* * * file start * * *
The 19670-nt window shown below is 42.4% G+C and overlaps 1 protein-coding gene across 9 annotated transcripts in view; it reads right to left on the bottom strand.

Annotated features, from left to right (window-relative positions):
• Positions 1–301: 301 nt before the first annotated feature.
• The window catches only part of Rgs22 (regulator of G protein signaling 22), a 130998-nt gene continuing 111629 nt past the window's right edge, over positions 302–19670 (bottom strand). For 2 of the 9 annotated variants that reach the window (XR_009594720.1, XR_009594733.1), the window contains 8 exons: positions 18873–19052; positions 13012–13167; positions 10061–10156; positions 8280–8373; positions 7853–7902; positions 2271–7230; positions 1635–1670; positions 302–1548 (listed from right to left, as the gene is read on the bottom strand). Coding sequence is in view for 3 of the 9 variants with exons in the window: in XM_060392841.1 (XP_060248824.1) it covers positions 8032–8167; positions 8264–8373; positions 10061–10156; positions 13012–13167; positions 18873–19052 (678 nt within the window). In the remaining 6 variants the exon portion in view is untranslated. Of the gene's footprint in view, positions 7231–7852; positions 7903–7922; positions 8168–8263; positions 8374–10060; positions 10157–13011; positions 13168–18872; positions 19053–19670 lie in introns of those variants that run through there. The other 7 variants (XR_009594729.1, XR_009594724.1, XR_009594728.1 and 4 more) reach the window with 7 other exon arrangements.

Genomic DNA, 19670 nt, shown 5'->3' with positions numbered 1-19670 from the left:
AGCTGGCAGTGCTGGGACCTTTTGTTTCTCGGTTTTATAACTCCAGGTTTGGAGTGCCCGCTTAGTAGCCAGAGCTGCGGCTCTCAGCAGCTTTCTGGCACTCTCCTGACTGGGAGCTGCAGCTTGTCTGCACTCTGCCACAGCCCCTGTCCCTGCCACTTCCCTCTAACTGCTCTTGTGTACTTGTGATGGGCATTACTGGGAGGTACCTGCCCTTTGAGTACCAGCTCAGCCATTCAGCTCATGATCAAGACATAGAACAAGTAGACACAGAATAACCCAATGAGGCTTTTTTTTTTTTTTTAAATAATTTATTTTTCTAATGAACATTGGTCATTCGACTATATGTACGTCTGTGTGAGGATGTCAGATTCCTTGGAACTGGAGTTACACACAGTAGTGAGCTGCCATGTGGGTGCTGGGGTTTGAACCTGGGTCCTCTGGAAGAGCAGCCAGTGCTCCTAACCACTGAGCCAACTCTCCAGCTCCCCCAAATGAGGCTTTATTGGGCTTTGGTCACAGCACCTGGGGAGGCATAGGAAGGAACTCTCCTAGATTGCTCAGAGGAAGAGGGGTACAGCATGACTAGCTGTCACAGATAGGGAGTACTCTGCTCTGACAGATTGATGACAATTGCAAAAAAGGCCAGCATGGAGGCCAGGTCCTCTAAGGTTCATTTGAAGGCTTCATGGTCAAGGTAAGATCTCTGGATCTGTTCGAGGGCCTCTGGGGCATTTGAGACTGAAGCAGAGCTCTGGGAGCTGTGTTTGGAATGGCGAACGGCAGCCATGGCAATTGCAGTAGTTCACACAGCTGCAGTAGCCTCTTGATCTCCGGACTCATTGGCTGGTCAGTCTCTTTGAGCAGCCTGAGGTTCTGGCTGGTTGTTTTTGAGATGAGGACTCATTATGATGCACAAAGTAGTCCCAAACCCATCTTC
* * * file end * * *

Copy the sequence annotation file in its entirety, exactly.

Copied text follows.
The 19670-nt window shown below is 42.4% G+C and overlaps 1 protein-coding gene across 9 annotated transcripts in view; it reads right to left on the bottom strand.

Annotated features, from left to right (window-relative positions):
• Positions 1–301: 301 nt before the first annotated feature.
• The window catches only part of Rgs22 (regulator of G protein signaling 22), a 130998-nt gene continuing 111629 nt past the window's right edge, over positions 302–19670 (bottom strand). For 2 of the 9 annotated variants that reach the window (XR_009594720.1, XR_009594733.1), the window contains 8 exons: positions 18873–19052; positions 13012–13167; positions 10061–10156; positions 8280–8373; positions 7853–7902; positions 2271–7230; positions 1635–1670; positions 302–1548 (listed from right to left, as the gene is read on the bottom strand). Coding sequence is in view for 3 of the 9 variants with exons in the window: in XM_060392841.1 (XP_060248824.1) it covers positions 8032–8167; positions 8264–8373; positions 10061–10156; positions 13012–13167; positions 18873–19052 (678 nt within the window). In the remaining 6 variants the exon portion in view is untranslated. Of the gene's footprint in view, positions 7231–7852; positions 7903–7922; positions 8168–8263; positions 8374–10060; positions 10157–13011; positions 13168–18872; positions 19053–19670 lie in introns of those variants that run through there. The other 7 variants (XR_009594729.1, XR_009594724.1, XR_009594728.1 and 4 more) reach the window with 7 other exon arrangements.

Genomic DNA, 19670 nt, shown 5'->3' with positions numbered 1-19670 from the left:
AGCTGGCAGTGCTGGGACCTTTTGTTTCTCGGTTTTATAACTCCAGGTTTGGAGTGCCCGCTTAGTAGCCAGAGCTGCGGCTCTCAGCAGCTTTCTGGCACTCTCCTGACTGGGAGCTGCAGCTTGTCTGCACTCTGCCACAGCCCCTGTCCCTGCCACTTCCCTCTAACTGCTCTTGTGTACTTGTGATGGGCATTACTGGGAGGTACCTGCCCTTTGAGTACCAGCTCAGCCATTCAGCTCATGATCAAGACATAGAACAAGTAGACACAGAATAACCCAATGAGGCTTTTTTTTTTTTTTTAAATAATTTATTTTTCTAATGAACATTGGTCATTCGACTATATGTACGTCTGTGTGAGGATGTCAGATTCCTTGGAACTGGAGTTACACACAGTAGTGAGCTGCCATGTGGGTGCTGGGGTTTGAACCTGGGTCCTCTGGAAGAGCAGCCAGTGCTCCTAACCACTGAGCCAACTCTCCAGCTCCCCCAAATGAGGCTTTATTGGGCTTTGGTCACAGCACCTGGGGAGGCATAGGAAGGAACTCTCCTAGATTGCTCAGAGGAAGAGGGGTACAGCATGACTAGCTGTCACAGATAGGGAGTACTCTGCTCTGACAGATTGATGACAATTGCAAAAAAGGCCAGCATGGAGGCCAGGTCCTCTAAGGTTCATTTGAAGGCTTCATGGTCAAGGTAAGATCTCTGGATCTGTTCGAGGGCCTCTGGGGCATTTGAGACTGAAGCAGAGCTCTGGGAGCTGTGTTTGGAATGGCGAACGGCAGCCATGGCAATTGCAGTAGTTCACACAGCTGCAGTAGCCTCTTGATCTCCGGACTCATTGGCTGGTCAGTCTCTTTGAGCAGCCTGAGGTTCTGGCTGGTTGTTTTTGAGATGAGGACTCATTATGATGCACAAAGTAGTCCCAAACCCATCTTC